My dear Theo,
I'm in a fever of work since the trees are in blossom and I
want to do a Provençal orchard full of enormous
brightness. To write with a clear head presents serious
difficulties. Yesterday I wrote some letters which I destroyed
later. I keep on thinking that we must do something in Holland,
and that we must set about it with the vigour of sans-culottes,
with a French gaiety and worthy of the cause we are
But it would be an answer in a clear voice to certain heavy
insinuations, treating us as though we had already died, and a
revenge for your trip last year, when the welcome that they
made you lacked any warmth. Enough.
Suppose therefore that first of all we gave to Jet Mauve the
Souvenir de Mauve. Suppose I dedicate a study
to Breitner (I have one exactly like the study
which I exchanged with L. Pissarro and the one
Reid has, of oranges, foreground white,
Suppose we gave another study to our sister.
Suppose that we gave the Modern Museum in The Hague, since
we have many memories of The Hague, the two views of Montmartre
exhibited at the Independents.
One thing remains not so easily settled. Since Tersteeg has
written you, “Send me some impressionists, but only those
pictures that you yourself judge to be the best,” and on
your part you sent a picture of mine in that consignment, I
find myself in the not very easy position of having to
convince Tersteeg that really I am a true impressionist
of the Petit Boulevard, and that I intend to keep this
position. Oh well, he will have a picture of mine in his own
collection - I have been turning it over in my mind these days
and I have found an odd thing, not like what I do every
It is the drawbridge with the little yellow cart and the
group of washerwomen, a study in which the ground is bright
orange, the grass very green and the sky and water blue.
It only needs a frame specially designed for it in royal
blue and gold, in this fashion
the mount blue, the outside moulding gold; if necessary the
frame could be in blue plush, but it would be better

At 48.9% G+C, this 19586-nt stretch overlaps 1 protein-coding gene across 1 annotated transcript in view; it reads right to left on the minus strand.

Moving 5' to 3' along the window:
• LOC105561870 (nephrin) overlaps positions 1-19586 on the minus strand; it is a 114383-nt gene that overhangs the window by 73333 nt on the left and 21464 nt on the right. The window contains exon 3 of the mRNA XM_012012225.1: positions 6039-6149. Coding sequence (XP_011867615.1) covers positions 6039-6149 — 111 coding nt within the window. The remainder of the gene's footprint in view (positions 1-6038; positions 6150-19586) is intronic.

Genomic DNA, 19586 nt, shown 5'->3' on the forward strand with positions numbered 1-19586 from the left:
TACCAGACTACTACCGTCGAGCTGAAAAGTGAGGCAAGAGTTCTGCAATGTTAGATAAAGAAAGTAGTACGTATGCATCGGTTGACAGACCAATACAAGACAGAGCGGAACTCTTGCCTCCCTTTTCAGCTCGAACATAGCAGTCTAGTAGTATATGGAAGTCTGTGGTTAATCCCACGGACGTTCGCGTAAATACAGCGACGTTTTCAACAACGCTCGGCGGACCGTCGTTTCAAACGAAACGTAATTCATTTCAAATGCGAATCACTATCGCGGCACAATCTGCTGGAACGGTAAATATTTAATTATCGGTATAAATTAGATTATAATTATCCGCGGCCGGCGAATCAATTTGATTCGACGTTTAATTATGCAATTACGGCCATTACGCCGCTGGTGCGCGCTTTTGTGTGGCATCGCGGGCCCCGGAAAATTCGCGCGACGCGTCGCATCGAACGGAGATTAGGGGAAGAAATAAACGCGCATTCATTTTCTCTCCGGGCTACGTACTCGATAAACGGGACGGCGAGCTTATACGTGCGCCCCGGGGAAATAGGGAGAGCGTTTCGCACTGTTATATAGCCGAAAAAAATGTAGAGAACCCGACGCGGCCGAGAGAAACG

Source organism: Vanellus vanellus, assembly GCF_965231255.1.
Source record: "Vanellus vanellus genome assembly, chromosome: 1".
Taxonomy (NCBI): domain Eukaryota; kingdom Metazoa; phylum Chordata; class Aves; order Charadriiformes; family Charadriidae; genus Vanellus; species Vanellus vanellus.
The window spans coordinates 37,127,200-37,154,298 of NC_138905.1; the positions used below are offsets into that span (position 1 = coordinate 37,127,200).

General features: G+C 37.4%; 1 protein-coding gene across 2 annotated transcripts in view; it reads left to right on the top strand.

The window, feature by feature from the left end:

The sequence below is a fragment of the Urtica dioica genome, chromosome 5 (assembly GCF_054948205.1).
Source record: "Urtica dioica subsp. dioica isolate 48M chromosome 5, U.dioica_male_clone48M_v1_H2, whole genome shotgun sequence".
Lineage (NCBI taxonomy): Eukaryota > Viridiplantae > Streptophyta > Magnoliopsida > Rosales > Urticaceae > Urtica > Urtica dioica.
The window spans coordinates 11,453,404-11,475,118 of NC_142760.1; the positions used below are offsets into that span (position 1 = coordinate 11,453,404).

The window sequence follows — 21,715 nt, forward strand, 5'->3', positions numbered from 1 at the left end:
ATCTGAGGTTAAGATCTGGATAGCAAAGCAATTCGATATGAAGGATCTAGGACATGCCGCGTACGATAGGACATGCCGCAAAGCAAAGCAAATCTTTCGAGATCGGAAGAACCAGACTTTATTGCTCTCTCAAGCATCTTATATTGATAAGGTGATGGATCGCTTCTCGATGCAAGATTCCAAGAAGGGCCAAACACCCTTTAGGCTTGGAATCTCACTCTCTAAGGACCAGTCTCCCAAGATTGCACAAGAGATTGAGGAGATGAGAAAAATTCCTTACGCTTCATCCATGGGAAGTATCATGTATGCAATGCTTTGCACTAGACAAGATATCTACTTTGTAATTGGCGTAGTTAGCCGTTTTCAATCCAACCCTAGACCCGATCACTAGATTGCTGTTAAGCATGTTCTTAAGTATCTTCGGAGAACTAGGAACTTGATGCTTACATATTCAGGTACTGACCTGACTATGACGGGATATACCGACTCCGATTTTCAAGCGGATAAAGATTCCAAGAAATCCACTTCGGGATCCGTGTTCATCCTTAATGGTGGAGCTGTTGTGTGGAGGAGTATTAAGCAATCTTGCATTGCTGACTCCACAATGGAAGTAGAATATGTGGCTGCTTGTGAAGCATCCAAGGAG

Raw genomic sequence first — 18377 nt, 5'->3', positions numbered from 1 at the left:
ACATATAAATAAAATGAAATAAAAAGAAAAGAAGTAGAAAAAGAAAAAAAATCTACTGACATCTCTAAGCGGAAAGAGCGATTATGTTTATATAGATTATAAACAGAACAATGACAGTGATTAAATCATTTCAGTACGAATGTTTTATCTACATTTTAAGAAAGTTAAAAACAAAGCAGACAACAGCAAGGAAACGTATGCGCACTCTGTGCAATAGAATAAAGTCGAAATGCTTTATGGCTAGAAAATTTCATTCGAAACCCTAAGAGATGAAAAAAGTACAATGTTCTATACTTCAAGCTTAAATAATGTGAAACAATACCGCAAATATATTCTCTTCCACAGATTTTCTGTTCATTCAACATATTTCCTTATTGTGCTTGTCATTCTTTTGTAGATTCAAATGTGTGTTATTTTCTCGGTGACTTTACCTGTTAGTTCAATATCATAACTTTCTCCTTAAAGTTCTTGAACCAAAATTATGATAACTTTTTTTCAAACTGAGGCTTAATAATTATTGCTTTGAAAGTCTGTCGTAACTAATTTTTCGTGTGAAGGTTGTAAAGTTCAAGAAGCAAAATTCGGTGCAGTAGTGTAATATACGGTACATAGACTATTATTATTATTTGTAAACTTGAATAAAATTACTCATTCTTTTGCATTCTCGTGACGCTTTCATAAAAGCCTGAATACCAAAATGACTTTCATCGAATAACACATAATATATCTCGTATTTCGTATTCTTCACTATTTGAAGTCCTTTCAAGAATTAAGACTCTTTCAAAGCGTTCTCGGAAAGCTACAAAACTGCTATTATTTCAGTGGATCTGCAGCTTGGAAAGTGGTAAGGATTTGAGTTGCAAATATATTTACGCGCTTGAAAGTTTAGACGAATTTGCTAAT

[Written in the margin] Believe me, Tersteeg will not refuse
the picture; I have made up my mind that this one, and the one
for Jet Mauve, must go to Holland
I think I can assure you that the work I do here is superior
to than in the Asnières country last spring.
In the whole plan there is nothing absolutely fixed except
the dedication Souvenir de Mauve, and the dedication to
Tersteeg. I have not yet succeeded in writing a few words to
explain it to him, but I will find them when the painting is
done, they will come to me of themselves; but you well
understand that we have the strength in us to make them talk
about us if we choose, and we can go on with the work of
launching the impressionists with the utmost calm and
If you see Reid again, it would be good to tell him that we
don't have a great deal of confidence in the success of
ambitious people, and that we would like them better if they
did good work, that we were surprised at his way of doing
things which ended up being inexplicable and that since then we
don't know what to think of him.
[Written in the margin] For my part, I won't write to
Tersteeg directly. If there is anything I will send the letter
to you with the paintings.
I believe that Russell is trying to reconcile me with Reid,
and that he wrote the letter expressly for that purpose. I
shall certainly write to Russell and tell him that I told Reid
frankly that he made a foolish mistake in loving dead pictures
and to count for nothing living artists. That moreover I hoped
to see him change, at least in that respect.
I had to spend almost the whole amount on colours and canvas
as soon as your letter came, and I wish you could manage as
soon as possible to send me something soon. The painting of the
garden with the lovers is at the
Théatre Libre. Boyer, the framer, still has a lithograph
of mine: the old man with the bald head.
I should like it if what I am going to send you reached you
before Tersteeg goes to Paris, and if you could put the
blooming apple trees in your room. I'm very glad that it is
working out all right with Koning and that you are not alone.
What a pity about Vignon. I am sure M. Gendre was behind it,
and I wish him, M. Gendre, the bad luck that he has brought on
other people. It is a sad end for father Martin.
I can't yet manage to write you the kind of letter I want
to, the work absorbs me completely.
But this is especially to tell you that I want to do some
studies particularly for Holland, and after that we'll leave
Holland alone for ever.
The last few days I have been more moved than was reasonable
perhaps, thinking about Mauve, and J. H. Weissenbruch, Tersteeg
and Mother, and Wil; and it steadies me to tell myself that
there'll be some pictures going down there. Then afterwards I
shall forget them, and probably think only of the Petit
[The end of the letter is missing]
Vincent makes a play on words here: “Blusiers
pillets de mille vrans”, transposing the first
letters of “Plusiers billets” and writing
“francs” with a `Dutch' accent.
At this time, Vincent was 35 year old
Vincent van Gogh. Letter to Theo van Gogh. Written c. 2 April 1888 in Arles. Translated by Robert Harrison, edited by Robert Harrison, number 473.
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